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Full text of "The Egyptian Problem"

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and Germany the Egyptian Government acted as if Egypt was practically part of the British Empire and therefore itself at war with Germany, and as early as August 6th, 1914, on the ground that " the presence of the British Army of Occupation in Egypt renders the country liable to attack by the enemies of His Britannic Majesty," the Prime Minister published a " Decision " of the Council of Ministers that, amongst other war measures, German ships in Egyptian ports were henceforth to be dealt with as enemy ships. Such action obviously implied a definite repudiation of Turkish suzerainty by Egypt, as Turkey, on the contrary, had proclaimed her neutrality and did not openly depart from it for another three months. No immediate breach ensued, as the Porte professed, for the time being, to accept the assurances of the British Government that " neither in Egypt nor elsewhere would the war be used as a pretext for any action injurious to Ottoman interests."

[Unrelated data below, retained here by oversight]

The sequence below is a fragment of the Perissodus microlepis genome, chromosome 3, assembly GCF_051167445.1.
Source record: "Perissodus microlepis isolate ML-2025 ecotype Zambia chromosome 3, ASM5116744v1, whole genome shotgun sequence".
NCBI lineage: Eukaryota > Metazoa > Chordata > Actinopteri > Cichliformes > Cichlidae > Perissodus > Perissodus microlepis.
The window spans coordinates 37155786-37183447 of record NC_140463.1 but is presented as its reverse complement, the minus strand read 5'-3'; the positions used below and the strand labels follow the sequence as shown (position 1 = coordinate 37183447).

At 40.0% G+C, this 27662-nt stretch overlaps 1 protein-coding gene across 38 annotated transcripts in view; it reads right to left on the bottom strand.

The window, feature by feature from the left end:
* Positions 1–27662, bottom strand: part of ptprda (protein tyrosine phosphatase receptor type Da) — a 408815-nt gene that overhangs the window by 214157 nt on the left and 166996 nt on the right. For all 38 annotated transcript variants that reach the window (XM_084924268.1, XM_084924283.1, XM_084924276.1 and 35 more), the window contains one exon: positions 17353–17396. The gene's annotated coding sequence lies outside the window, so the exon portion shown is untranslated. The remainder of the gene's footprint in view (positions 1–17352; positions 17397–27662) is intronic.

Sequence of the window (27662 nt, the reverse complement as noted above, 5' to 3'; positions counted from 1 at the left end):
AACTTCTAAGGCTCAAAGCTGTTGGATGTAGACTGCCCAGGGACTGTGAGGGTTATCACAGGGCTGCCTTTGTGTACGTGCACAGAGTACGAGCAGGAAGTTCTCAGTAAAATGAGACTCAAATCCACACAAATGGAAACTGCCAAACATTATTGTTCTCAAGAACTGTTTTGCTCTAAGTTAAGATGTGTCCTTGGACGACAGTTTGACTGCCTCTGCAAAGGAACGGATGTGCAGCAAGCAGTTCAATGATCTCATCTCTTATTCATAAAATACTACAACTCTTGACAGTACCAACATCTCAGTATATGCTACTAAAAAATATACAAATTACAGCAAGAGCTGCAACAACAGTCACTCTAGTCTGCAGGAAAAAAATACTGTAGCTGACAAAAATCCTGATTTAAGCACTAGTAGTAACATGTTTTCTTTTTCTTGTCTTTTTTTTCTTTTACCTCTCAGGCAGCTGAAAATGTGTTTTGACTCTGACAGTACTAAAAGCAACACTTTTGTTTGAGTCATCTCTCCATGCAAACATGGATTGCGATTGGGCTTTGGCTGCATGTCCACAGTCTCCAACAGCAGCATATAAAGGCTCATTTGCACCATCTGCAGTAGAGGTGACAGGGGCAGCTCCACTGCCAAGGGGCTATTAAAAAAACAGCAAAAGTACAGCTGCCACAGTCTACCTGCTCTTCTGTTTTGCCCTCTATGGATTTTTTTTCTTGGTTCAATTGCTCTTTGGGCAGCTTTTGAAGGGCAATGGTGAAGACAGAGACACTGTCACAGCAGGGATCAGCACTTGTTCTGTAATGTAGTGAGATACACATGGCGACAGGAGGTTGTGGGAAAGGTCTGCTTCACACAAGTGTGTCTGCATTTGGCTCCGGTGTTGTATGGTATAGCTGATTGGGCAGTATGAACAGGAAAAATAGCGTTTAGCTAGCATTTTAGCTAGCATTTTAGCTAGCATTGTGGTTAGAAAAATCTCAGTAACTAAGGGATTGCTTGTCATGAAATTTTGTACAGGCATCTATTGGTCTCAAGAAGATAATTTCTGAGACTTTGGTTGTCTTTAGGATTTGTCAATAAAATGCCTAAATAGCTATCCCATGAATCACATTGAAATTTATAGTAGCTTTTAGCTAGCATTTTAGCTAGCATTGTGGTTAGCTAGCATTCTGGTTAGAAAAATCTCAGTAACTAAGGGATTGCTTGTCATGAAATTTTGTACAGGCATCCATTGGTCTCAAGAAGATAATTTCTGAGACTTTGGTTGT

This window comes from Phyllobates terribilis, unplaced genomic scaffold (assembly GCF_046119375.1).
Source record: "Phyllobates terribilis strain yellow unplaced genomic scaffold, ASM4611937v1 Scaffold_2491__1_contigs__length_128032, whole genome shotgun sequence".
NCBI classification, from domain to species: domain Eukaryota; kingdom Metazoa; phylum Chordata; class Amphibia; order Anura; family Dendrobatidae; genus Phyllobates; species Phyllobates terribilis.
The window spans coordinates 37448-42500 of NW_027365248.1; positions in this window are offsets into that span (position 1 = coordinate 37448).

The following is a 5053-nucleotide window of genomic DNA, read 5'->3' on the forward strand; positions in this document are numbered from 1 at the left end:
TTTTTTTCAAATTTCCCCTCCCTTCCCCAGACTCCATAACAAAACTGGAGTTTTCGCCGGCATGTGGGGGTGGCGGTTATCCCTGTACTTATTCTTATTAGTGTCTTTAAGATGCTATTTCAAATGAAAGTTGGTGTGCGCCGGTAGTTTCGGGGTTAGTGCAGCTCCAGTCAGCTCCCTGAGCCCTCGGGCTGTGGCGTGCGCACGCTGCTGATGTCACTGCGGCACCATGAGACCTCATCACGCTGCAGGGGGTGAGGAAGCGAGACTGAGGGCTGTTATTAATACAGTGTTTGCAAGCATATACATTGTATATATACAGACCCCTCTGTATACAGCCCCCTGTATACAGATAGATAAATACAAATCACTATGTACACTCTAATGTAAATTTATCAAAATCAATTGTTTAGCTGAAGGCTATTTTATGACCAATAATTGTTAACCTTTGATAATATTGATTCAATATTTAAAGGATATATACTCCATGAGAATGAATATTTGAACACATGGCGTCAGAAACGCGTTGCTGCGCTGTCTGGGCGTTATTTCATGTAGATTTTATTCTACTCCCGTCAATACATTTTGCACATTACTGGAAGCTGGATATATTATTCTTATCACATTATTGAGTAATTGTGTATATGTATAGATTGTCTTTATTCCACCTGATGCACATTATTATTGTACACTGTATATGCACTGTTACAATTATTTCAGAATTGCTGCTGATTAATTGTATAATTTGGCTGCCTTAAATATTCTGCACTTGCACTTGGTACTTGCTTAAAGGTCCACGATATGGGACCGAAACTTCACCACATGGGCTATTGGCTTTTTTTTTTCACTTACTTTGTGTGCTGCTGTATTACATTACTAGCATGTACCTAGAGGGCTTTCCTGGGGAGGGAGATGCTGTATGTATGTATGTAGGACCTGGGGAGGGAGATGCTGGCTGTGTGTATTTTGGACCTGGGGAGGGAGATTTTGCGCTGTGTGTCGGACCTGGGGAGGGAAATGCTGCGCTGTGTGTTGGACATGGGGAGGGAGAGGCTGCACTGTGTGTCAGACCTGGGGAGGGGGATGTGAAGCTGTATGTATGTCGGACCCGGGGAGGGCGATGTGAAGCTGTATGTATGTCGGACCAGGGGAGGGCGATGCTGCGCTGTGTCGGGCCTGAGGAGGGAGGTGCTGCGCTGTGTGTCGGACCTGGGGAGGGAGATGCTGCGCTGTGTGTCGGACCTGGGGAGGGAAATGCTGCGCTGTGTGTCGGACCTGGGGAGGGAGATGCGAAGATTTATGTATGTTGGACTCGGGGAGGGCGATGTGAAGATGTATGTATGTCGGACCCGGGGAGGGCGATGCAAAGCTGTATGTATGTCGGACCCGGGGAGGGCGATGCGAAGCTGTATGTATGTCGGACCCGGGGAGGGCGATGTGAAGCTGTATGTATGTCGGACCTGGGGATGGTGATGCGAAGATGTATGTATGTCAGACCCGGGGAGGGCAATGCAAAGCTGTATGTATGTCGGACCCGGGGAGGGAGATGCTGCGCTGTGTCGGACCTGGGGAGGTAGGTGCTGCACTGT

For the rest, the outbreak of hostilities, so long as they were confined to the European continent, produced less excitement in Egypt than had been generally anticipated. There was an undercurrent of hostility towards us amongst the more aggressive Nationalists, and Maho-medan feeling swung more and more towards the German Emperor, who had lavished so many ostentatious professions of friendship upon the Sultan and Khalif, as the probability of active co-operation between those two potentates increased. But most people were more concerned with the effects of the war upon the Egyptian produce markets and the general curtailment of trade with Europe. A great wave of prosperity had been suddenly arrested, and no one at that time foresaw that the period of economic depression was to be of short duration, and that the war was ultimately to pour fresh and undreamt-of wealth into Egypt.
It was only after the Sultan had finally thrown in his lot with the Central Powers that Great Britain pro-ay war was declared between Great Britainrary tendencies, heiscretion which he began to urge on his august master's credit was the visit which heocialf light railways and the introduc